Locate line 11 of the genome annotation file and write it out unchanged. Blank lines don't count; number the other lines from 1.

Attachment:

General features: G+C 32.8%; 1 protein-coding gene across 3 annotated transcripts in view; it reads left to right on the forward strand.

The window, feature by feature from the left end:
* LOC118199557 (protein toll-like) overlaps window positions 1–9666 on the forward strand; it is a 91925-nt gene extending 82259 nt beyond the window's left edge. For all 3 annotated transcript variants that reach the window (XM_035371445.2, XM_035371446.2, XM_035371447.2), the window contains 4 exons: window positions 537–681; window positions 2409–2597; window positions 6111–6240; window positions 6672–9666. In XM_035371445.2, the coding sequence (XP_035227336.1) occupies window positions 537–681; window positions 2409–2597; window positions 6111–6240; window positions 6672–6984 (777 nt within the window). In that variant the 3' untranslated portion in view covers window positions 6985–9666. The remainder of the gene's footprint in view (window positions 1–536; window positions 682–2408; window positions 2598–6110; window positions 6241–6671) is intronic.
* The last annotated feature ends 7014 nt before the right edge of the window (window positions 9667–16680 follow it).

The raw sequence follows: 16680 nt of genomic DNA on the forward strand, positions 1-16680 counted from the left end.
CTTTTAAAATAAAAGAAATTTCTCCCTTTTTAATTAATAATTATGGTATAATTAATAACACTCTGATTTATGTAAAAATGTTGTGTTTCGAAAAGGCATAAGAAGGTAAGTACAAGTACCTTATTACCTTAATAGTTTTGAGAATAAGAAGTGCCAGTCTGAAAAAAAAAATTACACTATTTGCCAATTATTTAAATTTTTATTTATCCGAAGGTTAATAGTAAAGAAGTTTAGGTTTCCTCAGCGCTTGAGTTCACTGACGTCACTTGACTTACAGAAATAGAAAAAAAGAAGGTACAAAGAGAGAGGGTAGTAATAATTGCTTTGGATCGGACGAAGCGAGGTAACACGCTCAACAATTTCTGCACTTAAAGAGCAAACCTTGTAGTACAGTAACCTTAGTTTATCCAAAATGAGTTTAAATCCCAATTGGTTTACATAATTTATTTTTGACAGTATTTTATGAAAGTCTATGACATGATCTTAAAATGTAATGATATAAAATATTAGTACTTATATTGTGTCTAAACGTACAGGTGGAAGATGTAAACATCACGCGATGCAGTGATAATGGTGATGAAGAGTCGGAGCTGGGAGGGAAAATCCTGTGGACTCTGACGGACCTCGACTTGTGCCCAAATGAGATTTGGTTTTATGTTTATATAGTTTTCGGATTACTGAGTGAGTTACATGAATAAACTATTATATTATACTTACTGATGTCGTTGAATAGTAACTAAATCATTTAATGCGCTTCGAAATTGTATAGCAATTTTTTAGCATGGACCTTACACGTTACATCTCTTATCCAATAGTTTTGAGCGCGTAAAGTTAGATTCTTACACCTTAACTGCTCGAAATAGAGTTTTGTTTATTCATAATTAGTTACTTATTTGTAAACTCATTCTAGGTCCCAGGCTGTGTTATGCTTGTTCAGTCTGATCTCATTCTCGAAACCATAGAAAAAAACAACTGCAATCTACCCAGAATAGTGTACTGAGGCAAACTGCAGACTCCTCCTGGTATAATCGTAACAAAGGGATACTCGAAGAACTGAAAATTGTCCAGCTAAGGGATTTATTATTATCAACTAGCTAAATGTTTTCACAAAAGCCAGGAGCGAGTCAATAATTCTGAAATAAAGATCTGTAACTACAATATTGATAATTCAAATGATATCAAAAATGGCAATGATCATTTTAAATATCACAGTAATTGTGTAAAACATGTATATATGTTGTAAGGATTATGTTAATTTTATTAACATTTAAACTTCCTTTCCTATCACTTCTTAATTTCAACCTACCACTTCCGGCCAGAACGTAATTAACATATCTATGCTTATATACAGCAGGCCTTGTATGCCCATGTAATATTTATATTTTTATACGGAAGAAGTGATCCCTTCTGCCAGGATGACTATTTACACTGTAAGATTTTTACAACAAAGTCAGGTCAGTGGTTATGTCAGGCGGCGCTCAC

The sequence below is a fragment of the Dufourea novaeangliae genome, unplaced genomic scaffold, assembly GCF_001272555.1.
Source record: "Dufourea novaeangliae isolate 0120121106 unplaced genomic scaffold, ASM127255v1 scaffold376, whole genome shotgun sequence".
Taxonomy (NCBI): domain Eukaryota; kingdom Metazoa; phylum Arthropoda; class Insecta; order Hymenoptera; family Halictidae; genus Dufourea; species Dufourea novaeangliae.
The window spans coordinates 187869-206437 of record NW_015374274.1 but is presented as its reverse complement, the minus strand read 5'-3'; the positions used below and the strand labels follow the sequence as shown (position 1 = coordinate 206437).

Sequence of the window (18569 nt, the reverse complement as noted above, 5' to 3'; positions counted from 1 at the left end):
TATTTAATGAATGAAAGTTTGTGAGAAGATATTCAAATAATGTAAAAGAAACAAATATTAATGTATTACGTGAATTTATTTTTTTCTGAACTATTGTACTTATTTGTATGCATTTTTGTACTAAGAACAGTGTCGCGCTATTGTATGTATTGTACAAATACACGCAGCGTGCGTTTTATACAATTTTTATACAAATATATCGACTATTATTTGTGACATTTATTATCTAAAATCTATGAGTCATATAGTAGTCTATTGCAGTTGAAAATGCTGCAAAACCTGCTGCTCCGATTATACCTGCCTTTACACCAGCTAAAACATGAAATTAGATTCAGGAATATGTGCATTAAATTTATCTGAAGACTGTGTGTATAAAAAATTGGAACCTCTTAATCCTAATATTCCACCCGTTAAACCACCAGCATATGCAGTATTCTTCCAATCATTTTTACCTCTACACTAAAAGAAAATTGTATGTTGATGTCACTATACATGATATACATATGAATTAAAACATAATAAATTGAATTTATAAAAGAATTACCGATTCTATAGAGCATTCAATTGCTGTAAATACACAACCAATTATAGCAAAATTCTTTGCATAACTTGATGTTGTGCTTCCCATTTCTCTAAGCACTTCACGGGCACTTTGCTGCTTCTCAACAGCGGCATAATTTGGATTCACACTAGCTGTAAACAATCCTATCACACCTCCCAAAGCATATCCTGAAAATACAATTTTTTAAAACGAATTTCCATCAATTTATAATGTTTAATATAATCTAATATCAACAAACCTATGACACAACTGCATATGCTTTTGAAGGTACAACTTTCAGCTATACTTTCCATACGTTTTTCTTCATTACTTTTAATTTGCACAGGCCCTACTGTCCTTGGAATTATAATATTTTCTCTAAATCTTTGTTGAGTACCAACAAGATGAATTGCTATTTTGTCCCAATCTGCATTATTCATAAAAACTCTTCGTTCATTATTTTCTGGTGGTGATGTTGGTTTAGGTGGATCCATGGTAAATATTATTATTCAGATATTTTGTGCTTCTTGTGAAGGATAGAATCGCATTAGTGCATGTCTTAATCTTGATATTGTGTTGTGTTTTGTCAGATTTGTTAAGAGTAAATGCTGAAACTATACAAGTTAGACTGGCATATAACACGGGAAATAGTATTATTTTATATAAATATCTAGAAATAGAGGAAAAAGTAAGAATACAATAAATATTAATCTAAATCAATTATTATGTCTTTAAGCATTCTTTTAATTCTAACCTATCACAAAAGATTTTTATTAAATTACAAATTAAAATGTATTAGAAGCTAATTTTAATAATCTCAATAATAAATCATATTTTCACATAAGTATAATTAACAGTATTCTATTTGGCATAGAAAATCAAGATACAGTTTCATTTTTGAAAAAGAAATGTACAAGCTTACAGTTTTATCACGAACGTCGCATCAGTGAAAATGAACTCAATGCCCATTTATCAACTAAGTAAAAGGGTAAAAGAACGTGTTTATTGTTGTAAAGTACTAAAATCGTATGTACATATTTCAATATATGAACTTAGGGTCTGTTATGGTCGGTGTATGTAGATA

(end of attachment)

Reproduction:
Sequence of the window (18569 nt, the reverse complement as noted above, 5' to 3'; positions counted from 1 at the left end):